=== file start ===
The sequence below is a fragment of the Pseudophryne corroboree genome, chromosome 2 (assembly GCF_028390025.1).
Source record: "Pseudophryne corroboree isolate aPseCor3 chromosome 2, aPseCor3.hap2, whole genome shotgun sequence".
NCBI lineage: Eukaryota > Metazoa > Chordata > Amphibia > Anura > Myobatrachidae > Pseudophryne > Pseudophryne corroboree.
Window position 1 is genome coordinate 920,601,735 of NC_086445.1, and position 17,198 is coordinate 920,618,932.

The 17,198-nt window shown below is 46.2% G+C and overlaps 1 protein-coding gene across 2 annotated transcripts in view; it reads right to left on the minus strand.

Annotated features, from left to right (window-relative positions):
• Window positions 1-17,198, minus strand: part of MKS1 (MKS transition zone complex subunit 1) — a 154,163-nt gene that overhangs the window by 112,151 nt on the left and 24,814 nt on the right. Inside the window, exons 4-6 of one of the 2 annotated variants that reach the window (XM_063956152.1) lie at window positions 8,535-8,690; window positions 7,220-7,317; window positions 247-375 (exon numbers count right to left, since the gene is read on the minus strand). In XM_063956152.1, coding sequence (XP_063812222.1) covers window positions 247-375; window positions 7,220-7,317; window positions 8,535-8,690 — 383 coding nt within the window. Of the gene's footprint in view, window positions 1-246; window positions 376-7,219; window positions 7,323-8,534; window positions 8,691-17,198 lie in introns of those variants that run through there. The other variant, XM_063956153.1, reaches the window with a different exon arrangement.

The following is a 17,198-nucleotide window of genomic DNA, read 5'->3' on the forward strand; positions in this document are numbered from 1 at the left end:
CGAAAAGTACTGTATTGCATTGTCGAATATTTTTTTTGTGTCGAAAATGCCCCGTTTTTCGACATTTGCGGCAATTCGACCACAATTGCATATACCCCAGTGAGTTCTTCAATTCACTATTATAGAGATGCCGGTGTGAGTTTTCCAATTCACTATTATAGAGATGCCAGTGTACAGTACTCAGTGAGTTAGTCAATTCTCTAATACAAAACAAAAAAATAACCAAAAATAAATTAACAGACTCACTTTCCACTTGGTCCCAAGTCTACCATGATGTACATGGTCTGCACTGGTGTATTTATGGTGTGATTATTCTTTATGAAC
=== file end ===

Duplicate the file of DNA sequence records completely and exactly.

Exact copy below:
The sequence below is a fragment of the Pseudophryne corroboree genome, chromosome 2 (assembly GCF_028390025.1).
Source record: "Pseudophryne corroboree isolate aPseCor3 chromosome 2, aPseCor3.hap2, whole genome shotgun sequence".
NCBI lineage: Eukaryota > Metazoa > Chordata > Amphibia > Anura > Myobatrachidae > Pseudophryne > Pseudophryne corroboree.
Window position 1 is genome coordinate 920,601,735 of NC_086445.1, and position 17,198 is coordinate 920,618,932.

The 17,198-nt window shown below is 46.2% G+C and overlaps 1 protein-coding gene across 2 annotated transcripts in view; it reads right to left on the minus strand.

Annotated features, from left to right (window-relative positions):
• Window positions 1-17,198, minus strand: part of MKS1 (MKS transition zone complex subunit 1) — a 154,163-nt gene that overhangs the window by 112,151 nt on the left and 24,814 nt on the right. Inside the window, exons 4-6 of one of the 2 annotated variants that reach the window (XM_063956152.1) lie at window positions 8,535-8,690; window positions 7,220-7,317; window positions 247-375 (exon numbers count right to left, since the gene is read on the minus strand). In XM_063956152.1, coding sequence (XP_063812222.1) covers window positions 247-375; window positions 7,220-7,317; window positions 8,535-8,690 — 383 coding nt within the window. Of the gene's footprint in view, window positions 1-246; window positions 376-7,219; window positions 7,323-8,534; window positions 8,691-17,198 lie in introns of those variants that run through there. The other variant, XM_063956153.1, reaches the window with a different exon arrangement.

The following is a 17,198-nucleotide window of genomic DNA, read 5'->3' on the forward strand; positions in this document are numbered from 1 at the left end:
CGAAAAGTACTGTATTGCATTGTCGAATATTTTTTTTGTGTCGAAAATGCCCCGTTTTTCGACATTTGCGGCAATTCGACCACAATTGCATATACCCCAGTGAGTTCTTCAATTCACTATTATAGAGATGCCGGTGTGAGTTTTCCAATTCACTATTATAGAGATGCCAGTGTACAGTACTCAGTGAGTTAGTCAATTCTCTAATACAAAACAAAAAAATAACCAAAAATAAATTAACAGACTCACTTTCCACTTGGTCCCAAGTCTACCATGATGTACATGGTCTGCACTGGTGTATTTATGGTGTGATTATTCTTTATGAAC